Outside, the ambiance had a similar quaint, communal vibe, albeit a more spacious one. There was another showerhead (with soap and towel hooks), as well as two free small freestanding wooden saunas, each capable of holding at least four people at a time. Above the saunas was a redwood deck with a large bench and, at that time, was described as being secluded enough that the neighbors couldn’t sneak a peek — “it’s so very nice to sunbathe here […] such a neat thing to be naked in the sun in the middle of the city!

The then-opened bathhouse was, however, far from handicap accessible

There were apparently no handrails on either side of the hot tub; there was just a single handrail in the cold plunge tub outside. The entrance to the venue had several stairs — and even more outside. Getting into the saunas, themselves has been described as something of a fit of acrobatics with women ducking and contorting their torsos to fit under low clearances.

Regardless of the above-mentioned inconveniences, the Osento Bathhouse was not only beloved by many female patrons but deemed a jewel of the neighborhood, as well.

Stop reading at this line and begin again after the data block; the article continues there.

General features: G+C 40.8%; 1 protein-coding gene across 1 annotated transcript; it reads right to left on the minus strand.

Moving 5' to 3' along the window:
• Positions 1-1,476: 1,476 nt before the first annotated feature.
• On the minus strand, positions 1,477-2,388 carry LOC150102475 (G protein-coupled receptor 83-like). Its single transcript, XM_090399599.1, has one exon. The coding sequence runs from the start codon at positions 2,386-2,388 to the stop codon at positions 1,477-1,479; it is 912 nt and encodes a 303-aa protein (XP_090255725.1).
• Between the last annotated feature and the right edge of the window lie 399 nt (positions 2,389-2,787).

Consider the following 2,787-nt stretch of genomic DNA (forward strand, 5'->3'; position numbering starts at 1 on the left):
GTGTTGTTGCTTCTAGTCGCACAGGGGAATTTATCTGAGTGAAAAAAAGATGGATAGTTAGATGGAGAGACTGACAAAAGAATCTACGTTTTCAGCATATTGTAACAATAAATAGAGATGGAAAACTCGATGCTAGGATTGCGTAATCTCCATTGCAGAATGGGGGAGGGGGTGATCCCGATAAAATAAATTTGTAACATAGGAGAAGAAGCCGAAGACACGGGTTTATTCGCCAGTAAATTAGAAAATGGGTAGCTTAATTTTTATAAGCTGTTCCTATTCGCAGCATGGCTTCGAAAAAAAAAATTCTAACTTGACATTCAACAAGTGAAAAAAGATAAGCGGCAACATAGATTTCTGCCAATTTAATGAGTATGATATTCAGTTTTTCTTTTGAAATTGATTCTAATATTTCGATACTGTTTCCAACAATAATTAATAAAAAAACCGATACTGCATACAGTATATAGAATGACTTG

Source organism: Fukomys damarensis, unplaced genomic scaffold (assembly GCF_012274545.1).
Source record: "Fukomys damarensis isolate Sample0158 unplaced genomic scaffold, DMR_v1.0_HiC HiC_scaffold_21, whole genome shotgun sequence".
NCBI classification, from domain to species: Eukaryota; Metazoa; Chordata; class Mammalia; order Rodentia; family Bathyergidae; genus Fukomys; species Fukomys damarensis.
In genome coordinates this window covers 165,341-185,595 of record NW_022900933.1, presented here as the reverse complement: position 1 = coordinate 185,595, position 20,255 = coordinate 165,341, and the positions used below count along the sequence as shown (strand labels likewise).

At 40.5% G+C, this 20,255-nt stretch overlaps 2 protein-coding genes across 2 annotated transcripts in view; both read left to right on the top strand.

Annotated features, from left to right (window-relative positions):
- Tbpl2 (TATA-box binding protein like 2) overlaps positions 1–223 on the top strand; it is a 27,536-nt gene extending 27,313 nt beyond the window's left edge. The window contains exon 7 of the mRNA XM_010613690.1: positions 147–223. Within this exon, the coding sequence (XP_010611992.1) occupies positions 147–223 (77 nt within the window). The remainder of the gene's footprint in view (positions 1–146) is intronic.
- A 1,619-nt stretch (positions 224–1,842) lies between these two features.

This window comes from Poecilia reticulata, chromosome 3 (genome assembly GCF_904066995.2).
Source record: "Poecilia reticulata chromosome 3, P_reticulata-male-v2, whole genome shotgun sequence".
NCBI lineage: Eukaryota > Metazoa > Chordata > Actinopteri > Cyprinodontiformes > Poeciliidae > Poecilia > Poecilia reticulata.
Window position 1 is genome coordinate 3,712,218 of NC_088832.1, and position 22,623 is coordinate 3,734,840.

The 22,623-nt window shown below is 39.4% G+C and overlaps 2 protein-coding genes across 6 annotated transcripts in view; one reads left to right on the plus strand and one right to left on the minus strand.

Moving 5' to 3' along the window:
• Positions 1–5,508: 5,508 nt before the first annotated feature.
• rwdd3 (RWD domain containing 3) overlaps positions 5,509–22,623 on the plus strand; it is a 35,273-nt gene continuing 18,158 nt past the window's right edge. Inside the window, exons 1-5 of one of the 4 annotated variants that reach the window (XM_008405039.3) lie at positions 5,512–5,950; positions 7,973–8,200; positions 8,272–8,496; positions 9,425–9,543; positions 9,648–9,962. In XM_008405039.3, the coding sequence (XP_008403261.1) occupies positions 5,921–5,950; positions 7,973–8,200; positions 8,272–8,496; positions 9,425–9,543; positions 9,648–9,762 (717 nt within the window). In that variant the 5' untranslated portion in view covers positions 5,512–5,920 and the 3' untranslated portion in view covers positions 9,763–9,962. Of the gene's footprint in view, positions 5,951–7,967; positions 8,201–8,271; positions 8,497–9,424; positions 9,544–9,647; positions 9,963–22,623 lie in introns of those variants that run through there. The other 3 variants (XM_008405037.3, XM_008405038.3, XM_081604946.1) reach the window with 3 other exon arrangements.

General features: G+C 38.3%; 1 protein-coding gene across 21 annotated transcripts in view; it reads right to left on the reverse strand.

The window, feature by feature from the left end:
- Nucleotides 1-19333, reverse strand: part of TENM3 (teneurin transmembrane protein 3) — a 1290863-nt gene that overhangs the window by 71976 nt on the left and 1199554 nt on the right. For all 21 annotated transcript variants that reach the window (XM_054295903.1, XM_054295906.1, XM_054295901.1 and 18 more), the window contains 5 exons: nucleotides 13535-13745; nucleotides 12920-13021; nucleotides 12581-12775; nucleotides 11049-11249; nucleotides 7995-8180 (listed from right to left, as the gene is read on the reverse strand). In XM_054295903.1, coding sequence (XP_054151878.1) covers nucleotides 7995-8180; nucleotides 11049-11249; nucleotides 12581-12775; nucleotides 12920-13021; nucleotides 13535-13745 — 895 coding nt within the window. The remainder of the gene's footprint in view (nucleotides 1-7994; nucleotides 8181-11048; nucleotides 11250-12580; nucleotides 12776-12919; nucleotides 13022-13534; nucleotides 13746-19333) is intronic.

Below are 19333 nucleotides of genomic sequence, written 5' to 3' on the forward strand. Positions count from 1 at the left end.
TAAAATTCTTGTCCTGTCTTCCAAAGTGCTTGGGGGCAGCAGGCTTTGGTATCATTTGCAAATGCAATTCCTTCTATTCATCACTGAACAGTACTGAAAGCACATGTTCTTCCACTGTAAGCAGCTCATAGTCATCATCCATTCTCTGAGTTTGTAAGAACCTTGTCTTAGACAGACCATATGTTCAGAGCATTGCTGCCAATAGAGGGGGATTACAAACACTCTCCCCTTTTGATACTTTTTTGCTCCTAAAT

An update to the City’s business codes and zoning laws inevitably forced the bathhouse to shutter in 2008. The needed changes to comply with City requests would’ve also pushed the admission fee for the Osento Bathhouse — which had historically sat on a sliding scale, with some patrons being able to access the space for as little as $2 — well above the average $16 cost to enter. It was ultimately decided that the bathhouse’s last full day of business would be July 31st of that year.

Before its closing, Summer shared the below message with customers:

Dear Friends,

As of August 1, 2008, Osento will be officially closed for business. July 31st will be our last day open. On July 31st between 8 PM and 10 PM be my guest at the door (no charge) and bring some food and soft drinks to share with others.